Most people commute between 45 – 60 minutes each way. That is between 7 and 10 hours a week just travelling to work. That time could be spent in front of your computer at home (impressing your manager with your productivity and output) or using the time to keep yourself fit and healthy by exercising.
Research has shown that working from home can play a big part in reducing your overall stress levels by taking your daily commute out of the equation. Let’s cast our thoughts on the UK road and rail network for a moment which is grossly unsuitable, unreliable, unpleasant and expensive. Here are some stats to ponder on:
In January 2017, the news reported that UK commuters can expect to pay 14% of their salary on rail fares
Rail fares have increased twice as much as wages and inflation over the past decade with the recent increase is the highest in three years
We have the most expensive railway in Europe and the service is not improving
Petrol prices are the highest they have been for 18 months
I recently had the pleasure of being on the train to London Waterloo due to arrive at 8:24. It arrived late. We spent time at stations on route while rail staff stood on the platform asking us to ‘move along the carriage’ so more people could squeeze on. At least 3 arguments took place in my carriage with lots of additional tutting and elbowing. At that point it dawned on me that we would not move cattle or freight in the same conditions that we carry rail passengers. Pinned up against a window in a cramped train carriage, with someone’s rucksack pressing me into another passenger’s armpit while he held on for his life is not my ideal way to travel to work.
Putting cost and lack of suitable service to one side for a moment, how does the experience affect the mind sets of our biggest asset – our staff? Do they arrive at work motivated and positive? Then as the day creeps towards evening your biggest assets have one eye on the clock because they need to leave the office at a certain time to endure the experience again on their journey home.
So, what is the solution?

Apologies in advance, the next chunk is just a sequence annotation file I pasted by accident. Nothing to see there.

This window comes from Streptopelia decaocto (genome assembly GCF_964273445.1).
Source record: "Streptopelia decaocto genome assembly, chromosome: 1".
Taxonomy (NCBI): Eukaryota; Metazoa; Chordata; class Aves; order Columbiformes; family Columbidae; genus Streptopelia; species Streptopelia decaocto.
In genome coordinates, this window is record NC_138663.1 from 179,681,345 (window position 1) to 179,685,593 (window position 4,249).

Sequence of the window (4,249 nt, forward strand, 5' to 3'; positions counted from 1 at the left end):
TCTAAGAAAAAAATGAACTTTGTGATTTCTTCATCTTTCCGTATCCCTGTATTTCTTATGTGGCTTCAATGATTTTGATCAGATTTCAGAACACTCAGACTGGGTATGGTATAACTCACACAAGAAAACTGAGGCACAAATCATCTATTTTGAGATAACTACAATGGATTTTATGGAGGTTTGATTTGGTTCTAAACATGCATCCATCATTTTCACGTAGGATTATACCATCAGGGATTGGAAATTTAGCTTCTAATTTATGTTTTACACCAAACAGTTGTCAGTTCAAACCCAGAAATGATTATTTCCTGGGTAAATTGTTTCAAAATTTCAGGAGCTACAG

We need to shift our mind set away from managing staff by attendance and move to managing staff by output and deliverables. We need to monitor actual results. Cast your mind back, I am sure we have all worked with that individual who always seemed to be at work – first one in and the last to leave but never a high achiever. They were like a ‘company mascot’. Management loved the ‘company mascot’ and they kept their job for that reason but they were grossly ineffective.
What are the pros of having staff working from home?
Normally the three highest costs for any business is its staff, its premises and the associated energy bills.....the premises and energy costs are reduced with flexible working
As cost cutting measures a number of businesses are adopting a hot desk initiative to save money on expensive office costs when their office is only 60% full
Bear in mind that when negotiating starting salaries and annual pay increases, your staff are factoring in their commuting costs. Commuting costs that are increasing quicker than inflation and cost of living. Working from home reduces these commuting costs and is better for the environment as there is less congestion on the roads and in turn less pollution for the environment
You'll have happier and more productive staff members if a work from home policy is implemented correctly
What are the pitfalls of having staff working from home?
It does not work for every role in your organisation
There are certain days of the month or certain points of a project where everyone needs to be together
You need to manage your staff maturely and trust them for it to work
You need to be strict with the deliverables you expect from them while they are working from home
Your employees may pop out mid-afternoon to do the school run or run an errand. However, calculate how much time your staff waste waiting for everyone to arrive for a meeting or the distractions they get by passers by stopping at their desk for a chat. Or that chat over the water cooler than drags on or smoke breaks.
As a recruiter, I couldn’t finish the article without mentioning that by allowing flexible working you are multiplying the amount of people that will consider working for you. Otherwise, you are limiting your Talent Pool to only the individuals within 1 hour commute of your offices. And, as a recruiter in the energy and technology sector, the last point (but no less important) is that we are reducing the carbon footprint.